“Because that gets that dog thinking, ‘OK, this is work time. In the truck, I’m a dog. I’m sleeping, panting, farting, whatever, but as soon as I put that harness on, I’m going to work,’” Smith said.
First, he puts her in the harness—which is easier said than done. When Kyra sees the harness, she’ll start nudging it, trying to dress herself.
“Which makes it a pain to put on, but she thinks she’s helping me,” Smith said, laughing. “Dogs are amazing, that’s for sure. But sometimes they can be knuckleheads, too. It takes patience.”
Once she’s in the harness, Smith continues the ritual by laying the long leash down, walking away several feet, and walking back around the dog before attaching the leash and stretching it out.
The start of a track often involves some foot sign as to which direction the target is heading—it could be a footprint, a toe dig, or some broken brush. Smith places Kyra in front of the sign, removes the short leash, and gives her the command to search.
While her job is to keep her nose to the ground and follow every footprint, the rocky terrain doesn’t make it easy and footprints can be hard to come by.
“Sometimes they’re on carpet, sometimes they’re barefoot, sometimes they’re in shoes,” Smith said of the illegal aliens. Many times, the aliens—especially the drug smugglers—will wear shoe covers made of carpet to hide their tracks.
“I’ve done dozens and dozens of five- to eight-mile tracks,” Smith said. “Usually with those, there’s more people [illegal aliens], which makes it easier. The group leaves more ground disturbance, more odor.
“And when they’re dopers, it’s even easier, because of the odor from the weed, the burlap bags that they’re carrying, that’s sloughing on their backs, and the straps and the sweat—all that’s encompassed in the scent picture.”
The ultimate goal is for a K-9 to track people who have a 24-hour lead. “There’s no odor left after 24 hours,” Smith said.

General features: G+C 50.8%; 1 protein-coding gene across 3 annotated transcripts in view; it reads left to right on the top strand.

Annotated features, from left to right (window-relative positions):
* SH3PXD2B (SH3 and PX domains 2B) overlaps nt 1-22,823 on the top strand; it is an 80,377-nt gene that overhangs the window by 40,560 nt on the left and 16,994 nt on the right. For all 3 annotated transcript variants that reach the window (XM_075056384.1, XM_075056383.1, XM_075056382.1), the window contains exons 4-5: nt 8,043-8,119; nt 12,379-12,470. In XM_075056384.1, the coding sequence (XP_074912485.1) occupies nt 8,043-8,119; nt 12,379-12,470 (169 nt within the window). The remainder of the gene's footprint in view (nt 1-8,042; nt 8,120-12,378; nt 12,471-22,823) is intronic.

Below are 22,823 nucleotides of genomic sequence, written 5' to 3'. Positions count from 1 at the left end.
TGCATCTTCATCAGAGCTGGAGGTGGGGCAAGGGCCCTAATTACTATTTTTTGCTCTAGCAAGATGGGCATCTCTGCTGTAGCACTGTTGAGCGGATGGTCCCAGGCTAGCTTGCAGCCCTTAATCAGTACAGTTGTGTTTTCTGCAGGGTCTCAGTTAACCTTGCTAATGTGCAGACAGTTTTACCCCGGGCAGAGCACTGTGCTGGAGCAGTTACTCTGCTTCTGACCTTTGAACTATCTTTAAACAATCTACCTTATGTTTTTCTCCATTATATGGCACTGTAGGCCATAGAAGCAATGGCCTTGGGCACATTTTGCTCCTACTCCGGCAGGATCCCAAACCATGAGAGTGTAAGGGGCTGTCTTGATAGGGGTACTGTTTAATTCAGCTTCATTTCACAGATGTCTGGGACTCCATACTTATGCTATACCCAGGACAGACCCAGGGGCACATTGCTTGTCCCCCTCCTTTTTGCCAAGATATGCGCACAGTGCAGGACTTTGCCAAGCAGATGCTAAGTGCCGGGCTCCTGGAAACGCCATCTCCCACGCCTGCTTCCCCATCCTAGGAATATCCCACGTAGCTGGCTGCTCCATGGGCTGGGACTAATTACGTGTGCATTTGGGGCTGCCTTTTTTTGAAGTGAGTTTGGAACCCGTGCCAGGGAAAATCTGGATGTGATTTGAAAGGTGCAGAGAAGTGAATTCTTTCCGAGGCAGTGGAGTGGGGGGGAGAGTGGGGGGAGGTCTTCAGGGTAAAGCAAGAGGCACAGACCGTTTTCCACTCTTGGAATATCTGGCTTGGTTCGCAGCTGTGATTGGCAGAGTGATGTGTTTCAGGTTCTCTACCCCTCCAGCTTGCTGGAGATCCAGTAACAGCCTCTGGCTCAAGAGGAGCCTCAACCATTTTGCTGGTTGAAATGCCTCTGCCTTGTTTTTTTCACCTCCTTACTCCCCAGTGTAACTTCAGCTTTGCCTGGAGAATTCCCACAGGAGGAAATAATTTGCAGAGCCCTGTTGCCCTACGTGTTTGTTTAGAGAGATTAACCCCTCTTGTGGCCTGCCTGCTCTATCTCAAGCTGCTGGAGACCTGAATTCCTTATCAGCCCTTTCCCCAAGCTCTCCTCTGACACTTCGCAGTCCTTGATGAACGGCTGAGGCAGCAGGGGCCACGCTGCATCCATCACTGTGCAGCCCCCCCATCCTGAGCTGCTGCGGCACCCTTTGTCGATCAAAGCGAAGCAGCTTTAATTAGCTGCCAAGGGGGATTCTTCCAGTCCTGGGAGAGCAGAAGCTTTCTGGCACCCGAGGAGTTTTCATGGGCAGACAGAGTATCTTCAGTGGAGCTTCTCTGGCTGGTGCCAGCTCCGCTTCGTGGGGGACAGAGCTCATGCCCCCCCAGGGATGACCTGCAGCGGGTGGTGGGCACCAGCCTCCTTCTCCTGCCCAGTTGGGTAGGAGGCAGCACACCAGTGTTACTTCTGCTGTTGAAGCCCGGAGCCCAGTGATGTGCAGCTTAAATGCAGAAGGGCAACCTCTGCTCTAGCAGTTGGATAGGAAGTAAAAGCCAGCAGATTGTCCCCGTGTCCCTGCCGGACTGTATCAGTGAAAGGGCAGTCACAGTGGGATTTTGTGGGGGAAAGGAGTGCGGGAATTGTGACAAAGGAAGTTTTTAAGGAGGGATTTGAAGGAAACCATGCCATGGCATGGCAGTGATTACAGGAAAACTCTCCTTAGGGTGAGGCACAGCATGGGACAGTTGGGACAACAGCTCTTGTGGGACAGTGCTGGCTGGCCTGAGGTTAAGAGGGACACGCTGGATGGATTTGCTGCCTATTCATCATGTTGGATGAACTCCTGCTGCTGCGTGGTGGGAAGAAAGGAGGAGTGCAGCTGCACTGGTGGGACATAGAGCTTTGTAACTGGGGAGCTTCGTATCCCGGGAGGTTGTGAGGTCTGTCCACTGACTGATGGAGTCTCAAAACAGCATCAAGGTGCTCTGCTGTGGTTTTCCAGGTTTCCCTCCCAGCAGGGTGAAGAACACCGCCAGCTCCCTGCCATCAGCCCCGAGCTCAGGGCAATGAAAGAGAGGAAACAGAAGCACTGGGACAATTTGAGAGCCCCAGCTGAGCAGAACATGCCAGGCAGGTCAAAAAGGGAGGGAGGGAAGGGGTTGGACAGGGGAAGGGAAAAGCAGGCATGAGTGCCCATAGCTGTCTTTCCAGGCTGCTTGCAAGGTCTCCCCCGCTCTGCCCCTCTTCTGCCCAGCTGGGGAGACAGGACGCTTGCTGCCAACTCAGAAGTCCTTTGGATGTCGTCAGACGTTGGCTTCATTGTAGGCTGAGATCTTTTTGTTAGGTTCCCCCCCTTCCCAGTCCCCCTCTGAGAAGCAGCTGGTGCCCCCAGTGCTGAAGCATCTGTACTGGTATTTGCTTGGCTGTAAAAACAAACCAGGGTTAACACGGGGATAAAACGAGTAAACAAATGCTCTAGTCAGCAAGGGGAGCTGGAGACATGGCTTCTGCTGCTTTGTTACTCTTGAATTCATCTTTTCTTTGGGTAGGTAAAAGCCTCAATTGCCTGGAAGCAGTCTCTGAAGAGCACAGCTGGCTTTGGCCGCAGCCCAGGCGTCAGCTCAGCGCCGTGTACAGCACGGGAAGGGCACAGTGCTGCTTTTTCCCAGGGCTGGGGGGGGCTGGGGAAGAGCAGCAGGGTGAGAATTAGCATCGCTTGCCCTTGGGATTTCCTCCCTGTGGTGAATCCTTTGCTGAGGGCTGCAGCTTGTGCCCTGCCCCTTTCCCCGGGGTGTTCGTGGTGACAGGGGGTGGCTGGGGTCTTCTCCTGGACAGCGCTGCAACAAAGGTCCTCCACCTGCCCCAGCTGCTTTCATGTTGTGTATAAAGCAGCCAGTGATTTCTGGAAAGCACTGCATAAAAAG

“I get asked: ‘Why don’t you guys use bloodhounds?’” he said. “That [type of] dog would cry if he had to track in the areas that we track. When you watch TV shows with these goofballs and their bloodhounds, it’s not realistic. It’s ridiculous.”
Smith takes pride in recounting the story of his last dog, Gilley, who tracked an illegal alien for 13 miles through the arid mountains.
“That’s extremely hard for a dog to do in that terrain … climbing up and over mountain passes and rocks,” he said.
It took the whole day, but as long as he had water and Gilley was prepared to keep working, he wasn’t going to stop.
“That’s a long time to keep a dog engaged in something like that,” he said. He’d stop a couple of times per mile for about 10 minutes to give her a break.
There were times when Smith didn’t see any signs of human tracks and had to put complete trust in the dog’s ability.
“You might go a few hundred meters, and then all of a sudden, you see a print or a toe dig or something. Then you can give the dog some good praise. You know she’s in odor,” he said.
“Basically, she dictates the track. Because there’s been plenty of tracks where she looks at me and she’s like, ‘I’m done.’ … I mean, you can tell by the way she looks. At no point, would I ever let any of my dogs go to where they would just collapse. You have to go by how they feel.”
Brian White, a Border Patrol agent and the EMT coordinator for the area, has known Smith for more than 10 years.
“Let me tell you about Chad,” he said.